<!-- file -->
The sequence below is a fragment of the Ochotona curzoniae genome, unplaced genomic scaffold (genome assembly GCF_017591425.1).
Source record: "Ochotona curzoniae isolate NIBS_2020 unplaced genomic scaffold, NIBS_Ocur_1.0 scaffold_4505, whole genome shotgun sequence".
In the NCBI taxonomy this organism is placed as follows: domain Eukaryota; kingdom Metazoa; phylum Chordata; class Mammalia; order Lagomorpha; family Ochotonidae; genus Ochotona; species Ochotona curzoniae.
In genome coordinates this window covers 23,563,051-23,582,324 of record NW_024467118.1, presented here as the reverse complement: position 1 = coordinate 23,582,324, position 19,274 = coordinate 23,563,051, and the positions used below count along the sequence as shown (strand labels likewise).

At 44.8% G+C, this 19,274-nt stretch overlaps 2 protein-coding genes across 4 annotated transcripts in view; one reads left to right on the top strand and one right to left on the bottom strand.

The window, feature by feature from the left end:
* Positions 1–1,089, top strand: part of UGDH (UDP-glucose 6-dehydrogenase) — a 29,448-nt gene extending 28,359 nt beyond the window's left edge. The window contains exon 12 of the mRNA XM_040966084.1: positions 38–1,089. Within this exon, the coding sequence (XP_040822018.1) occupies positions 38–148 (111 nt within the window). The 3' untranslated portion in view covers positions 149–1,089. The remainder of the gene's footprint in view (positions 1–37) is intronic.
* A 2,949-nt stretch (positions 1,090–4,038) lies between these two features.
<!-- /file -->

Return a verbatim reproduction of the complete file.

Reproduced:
The sequence below is a fragment of the Ochotona curzoniae genome, unplaced genomic scaffold (genome assembly GCF_017591425.1).
Source record: "Ochotona curzoniae isolate NIBS_2020 unplaced genomic scaffold, NIBS_Ocur_1.0 scaffold_4505, whole genome shotgun sequence".
In the NCBI taxonomy this organism is placed as follows: domain Eukaryota; kingdom Metazoa; phylum Chordata; class Mammalia; order Lagomorpha; family Ochotonidae; genus Ochotona; species Ochotona curzoniae.
In genome coordinates this window covers 23,563,051-23,582,324 of record NW_024467118.1, presented here as the reverse complement: position 1 = coordinate 23,582,324, position 19,274 = coordinate 23,563,051, and the positions used below count along the sequence as shown (strand labels likewise).

At 44.8% G+C, this 19,274-nt stretch overlaps 2 protein-coding genes across 4 annotated transcripts in view; one reads left to right on the top strand and one right to left on the bottom strand.

The window, feature by feature from the left end:
* Positions 1–1,089, top strand: part of UGDH (UDP-glucose 6-dehydrogenase) — a 29,448-nt gene extending 28,359 nt beyond the window's left edge. The window contains exon 12 of the mRNA XM_040966084.1: positions 38–1,089. Within this exon, the coding sequence (XP_040822018.1) occupies positions 38–148 (111 nt within the window). The 3' untranslated portion in view covers positions 149–1,089. The remainder of the gene's footprint in view (positions 1–37) is intronic.
* A 2,949-nt stretch (positions 1,090–4,038) lies between these two features.